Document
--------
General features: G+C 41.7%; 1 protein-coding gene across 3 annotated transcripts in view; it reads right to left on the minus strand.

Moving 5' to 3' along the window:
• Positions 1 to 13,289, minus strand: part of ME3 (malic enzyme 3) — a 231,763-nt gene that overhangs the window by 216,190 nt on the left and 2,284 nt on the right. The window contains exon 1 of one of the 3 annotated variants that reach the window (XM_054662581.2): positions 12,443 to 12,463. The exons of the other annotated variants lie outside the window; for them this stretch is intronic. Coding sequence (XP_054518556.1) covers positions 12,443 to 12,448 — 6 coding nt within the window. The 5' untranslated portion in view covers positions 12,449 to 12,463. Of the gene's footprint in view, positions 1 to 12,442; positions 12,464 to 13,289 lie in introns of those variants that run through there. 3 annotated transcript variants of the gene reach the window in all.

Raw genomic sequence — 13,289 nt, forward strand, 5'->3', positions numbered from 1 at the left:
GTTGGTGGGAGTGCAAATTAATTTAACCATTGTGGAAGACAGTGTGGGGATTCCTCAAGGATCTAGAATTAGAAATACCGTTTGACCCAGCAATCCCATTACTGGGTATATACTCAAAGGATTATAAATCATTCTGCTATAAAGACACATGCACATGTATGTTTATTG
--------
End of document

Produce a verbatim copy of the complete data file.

General features: G+C 41.7%; 1 protein-coding gene across 3 annotated transcripts in view; it reads right to left on the minus strand.

Moving 5' to 3' along the window:
• Positions 1 to 13,289, minus strand: part of ME3 (malic enzyme 3) — a 231,763-nt gene that overhangs the window by 216,190 nt on the left and 2,284 nt on the right. The window contains exon 1 of one of the 3 annotated variants that reach the window (XM_054662581.2): positions 12,443 to 12,463. The exons of the other annotated variants lie outside the window; for them this stretch is intronic. Coding sequence (XP_054518556.1) covers positions 12,443 to 12,448 — 6 coding nt within the window. The 5' untranslated portion in view covers positions 12,449 to 12,463. Of the gene's footprint in view, positions 1 to 12,442; positions 12,464 to 13,289 lie in introns of those variants that run through there. 3 annotated transcript variants of the gene reach the window in all.

Raw genomic sequence — 13,289 nt, forward strand, 5'->3', positions numbered from 1 at the left:
GTTGGTGGGAGTGCAAATTAATTTAACCATTGTGGAAGACAGTGTGGGGATTCCTCAAGGATCTAGAATTAGAAATACCGTTTGACCCAGCAATCCCATTACTGGGTATATACTCAAAGGATTATAAATCATTCTGCTATAAAGACACATGCACATGTATGTTTATTG